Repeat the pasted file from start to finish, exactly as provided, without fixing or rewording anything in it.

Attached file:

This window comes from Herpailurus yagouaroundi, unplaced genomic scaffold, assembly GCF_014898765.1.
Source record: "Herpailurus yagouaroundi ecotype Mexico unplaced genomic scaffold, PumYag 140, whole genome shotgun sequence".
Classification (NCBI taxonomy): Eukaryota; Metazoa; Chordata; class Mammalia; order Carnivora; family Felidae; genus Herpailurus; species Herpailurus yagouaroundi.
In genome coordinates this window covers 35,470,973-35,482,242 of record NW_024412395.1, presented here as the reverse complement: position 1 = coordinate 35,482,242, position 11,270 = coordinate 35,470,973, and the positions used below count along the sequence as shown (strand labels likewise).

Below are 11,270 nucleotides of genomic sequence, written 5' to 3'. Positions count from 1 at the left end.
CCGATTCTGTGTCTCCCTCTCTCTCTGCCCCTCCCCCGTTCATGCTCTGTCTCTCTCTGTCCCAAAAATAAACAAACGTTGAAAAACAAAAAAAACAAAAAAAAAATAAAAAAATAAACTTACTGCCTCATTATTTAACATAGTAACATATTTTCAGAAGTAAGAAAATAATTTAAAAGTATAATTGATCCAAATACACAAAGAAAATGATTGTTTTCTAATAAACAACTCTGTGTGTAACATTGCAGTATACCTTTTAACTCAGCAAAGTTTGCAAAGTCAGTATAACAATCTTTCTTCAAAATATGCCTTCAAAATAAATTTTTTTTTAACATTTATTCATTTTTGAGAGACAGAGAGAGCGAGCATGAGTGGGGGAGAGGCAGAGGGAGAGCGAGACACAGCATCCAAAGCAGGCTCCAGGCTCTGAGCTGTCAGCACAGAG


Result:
This window comes from Herpailurus yagouaroundi, unplaced genomic scaffold, assembly GCF_014898765.1.
Source record: "Herpailurus yagouaroundi ecotype Mexico unplaced genomic scaffold, PumYag 140, whole genome shotgun sequence".
Classification (NCBI taxonomy): Eukaryota; Metazoa; Chordata; class Mammalia; order Carnivora; family Felidae; genus Herpailurus; species Herpailurus yagouaroundi.
In genome coordinates this window covers 35,470,973-35,482,242 of record NW_024412395.1, presented here as the reverse complement: position 1 = coordinate 35,482,242, position 11,270 = coordinate 35,470,973, and the positions used below count along the sequence as shown (strand labels likewise).

Below are 11,270 nucleotides of genomic sequence, written 5' to 3'. Positions count from 1 at the left end.
CCGATTCTGTGTCTCCCTCTCTCTCTGCCCCTCCCCCGTTCATGCTCTGTCTCTCTCTGTCCCAAAAATAAACAAACGTTGAAAAACAAAAAAAACAAAAAAAAAATAAAAAAATAAACTTACTGCCTCATTATTTAACATAGTAACATATTTTCAGAAGTAAGAAAATAATTTAAAAGTATAATTGATCCAAATACACAAAGAAAATGATTGTTTTCTAATAAACAACTCTGTGTGTAACATTGCAGTATACCTTTTAACTCAGCAAAGTTTGCAAAGTCAGTATAACAATCTTTCTTCAAAATATGCCTTCAAAATAAATTTTTTTTTAACATTTATTCATTTTTGAGAGACAGAGAGAGCGAGCATGAGTGGGGGAGAGGCAGAGGGAGAGCGAGACACAGCATCCAAAGCAGGCTCCAGGCTCTGAGCTGTCAGCACAGAG